A standard Heat Press or Cap press is a perfect solution for decorating basic items like shirts, caps, and mouse pads. The heat press sandwiches the item between the platen and the table applying even pressure and heat to the item being decorated. When all goes well, your vinyl graphics, dye sublimation or laser transfers are permanently fused to the fabric.
But what happens when life throws you a wrinkle in the form of a shirt with buttons or seams near the target area? Or a cap that’s a little too big for the cap press? How do you get rid of those pesky lines the heat press leaves on polyester shirts? Stuff it with a nomex pad.
Edges, Seams & Zippers
Lines on apparel left by the edge of the heat press are a common nuisance. These are caused by the sharp difference in pressure along the edges of the heating element. This is especially true of soft polyester garments popular for sublimation. Buttons, zippers, and seams pose are a bigger challenge.
Pressing transfers over seams and around buttons, zippers, and pockets is a little like trying to put a round peg into a square hole. You’re tying to apply even pressure to an uneven surface. You can’t change the shape of the heating element and make it mold to the shirt, but you can change the surface of the table and make the shirt mold into the heating element.
This is done by adding a cushion under the garment that turns the relatively stiff rubber pad into a more forgiving surface. The effect is to raise the surface of the fabric to produce even pressure against the heating element.
The Nomex Pad Solution
So how do you raise the fabric to fill in around those pesky seams, zippers and buttons? You stuff that shirt with a nomex pad. There are various approaches to the problem, but they’re all variations on the same basic idea. Some people use pads, some use pillows. We offer Geo Knight Nomex pads in two convenient standard sizes. The 14″ x 16″ size is a perfect match for the DC Combo. The larger 16″ x 20″ pad is great for use with all 16 x 20 heat presses, including the EnduraPRESS SD20. Prices start at $40.00. Don’t worry, they’re reusable. Here’s how they work.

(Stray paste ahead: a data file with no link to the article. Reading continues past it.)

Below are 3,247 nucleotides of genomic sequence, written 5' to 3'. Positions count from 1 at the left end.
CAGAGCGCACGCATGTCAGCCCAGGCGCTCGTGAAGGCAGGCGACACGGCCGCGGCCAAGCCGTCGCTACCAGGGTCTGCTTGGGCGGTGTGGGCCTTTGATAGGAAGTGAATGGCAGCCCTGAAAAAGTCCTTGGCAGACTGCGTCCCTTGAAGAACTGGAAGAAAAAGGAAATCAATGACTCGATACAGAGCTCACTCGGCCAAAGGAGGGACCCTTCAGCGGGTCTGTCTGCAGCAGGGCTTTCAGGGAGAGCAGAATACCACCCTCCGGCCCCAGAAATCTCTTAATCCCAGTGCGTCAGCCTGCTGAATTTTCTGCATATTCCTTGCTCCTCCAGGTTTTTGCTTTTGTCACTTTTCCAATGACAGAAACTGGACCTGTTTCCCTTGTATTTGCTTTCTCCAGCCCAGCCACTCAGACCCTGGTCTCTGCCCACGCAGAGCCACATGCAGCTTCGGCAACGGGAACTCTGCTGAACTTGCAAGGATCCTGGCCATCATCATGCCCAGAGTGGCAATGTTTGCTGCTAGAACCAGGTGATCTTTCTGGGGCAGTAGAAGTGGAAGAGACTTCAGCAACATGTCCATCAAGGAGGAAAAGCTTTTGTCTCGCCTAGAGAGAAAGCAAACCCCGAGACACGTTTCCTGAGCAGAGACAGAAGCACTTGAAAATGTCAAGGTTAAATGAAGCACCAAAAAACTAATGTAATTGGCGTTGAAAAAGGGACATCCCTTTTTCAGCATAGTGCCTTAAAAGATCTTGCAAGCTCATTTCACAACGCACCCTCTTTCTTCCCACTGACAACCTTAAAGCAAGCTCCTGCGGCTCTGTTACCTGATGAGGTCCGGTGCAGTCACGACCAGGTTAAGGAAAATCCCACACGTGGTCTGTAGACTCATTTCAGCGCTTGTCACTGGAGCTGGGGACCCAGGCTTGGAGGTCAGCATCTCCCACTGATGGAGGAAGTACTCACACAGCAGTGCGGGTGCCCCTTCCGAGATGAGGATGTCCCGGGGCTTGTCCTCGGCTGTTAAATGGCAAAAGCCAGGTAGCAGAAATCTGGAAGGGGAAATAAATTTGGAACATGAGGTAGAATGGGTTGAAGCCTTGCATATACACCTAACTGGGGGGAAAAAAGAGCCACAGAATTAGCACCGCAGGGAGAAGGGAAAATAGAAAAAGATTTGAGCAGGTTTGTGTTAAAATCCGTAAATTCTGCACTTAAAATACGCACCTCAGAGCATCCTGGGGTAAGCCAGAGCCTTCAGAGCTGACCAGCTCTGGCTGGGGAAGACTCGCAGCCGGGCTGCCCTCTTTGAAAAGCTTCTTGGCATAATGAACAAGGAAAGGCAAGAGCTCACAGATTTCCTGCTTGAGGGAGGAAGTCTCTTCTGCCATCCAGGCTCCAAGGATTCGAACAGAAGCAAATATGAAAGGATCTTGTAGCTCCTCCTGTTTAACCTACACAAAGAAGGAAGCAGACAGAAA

How to Use a Nomex pad
Using a nomex pad is easy. Just place it inside or under the item to be decorated. If your heat press supports threading garments, the best way to use a nomex pad is to place it on the heat press table, then thread the garment over it. If there is no space under the table on your heat press, just place the nomex pad on the table and lay the garment on top of it, taking care to avoid wrinkles. In either case, placing the pad under the fabric lifts and cushions the apparel.
Now you’ve made the item softer so that the heat press will press the buttons into the pad. But you’ve also made it significantly thicker. Because of the fulcrum effect produced by thicker items on a heat press, you’ll need to reduce the pressure setting on your heat press. Then test it at a low temperature and readjust until you have enough pressure to push the apparel down into the pad, but not so much that you can’t close the press.
What if you want to thread the garment, but the pad is too large for the shirt? This can happen if you’re decorating children’s apparel, or just a sleeve or pant leg. There are a couple approaches to this problem. You can cut the nomex pad to fit inside the shirt, and/or use a custom table made for smaller garments. Cutting a Geo Knight nomex pad is pretty easy with a good pair of scissors (Fig 1).
To use a nomex pad for under-filling the front of a cap, just cut a piece of the pad to fit inside the crown of the cap. Place the pad on the curved table and cover the cap with a piece of a Teflon sheet. It helps to cut off a piece of Teflon to fit. Now you’re all set. The nomex pad will raise the crown so you can get even pressure around the front seam to apply your transfer. This is also a good solution for pressing a cap that’s just too big for your cap press.
The next time you need to sublimate a soft polyester shirt, or apply t-shirt vinyl over seams, zippers or buttons, remember to stuff it first. Underfill it with a handy dandy nomex pad. You can cut them to size and reuse them for caps and sleeves. With a nomex pad and a pair of scissors, you can turn those seamed, buttoned and zippered garments into professionally decorated custom apparel.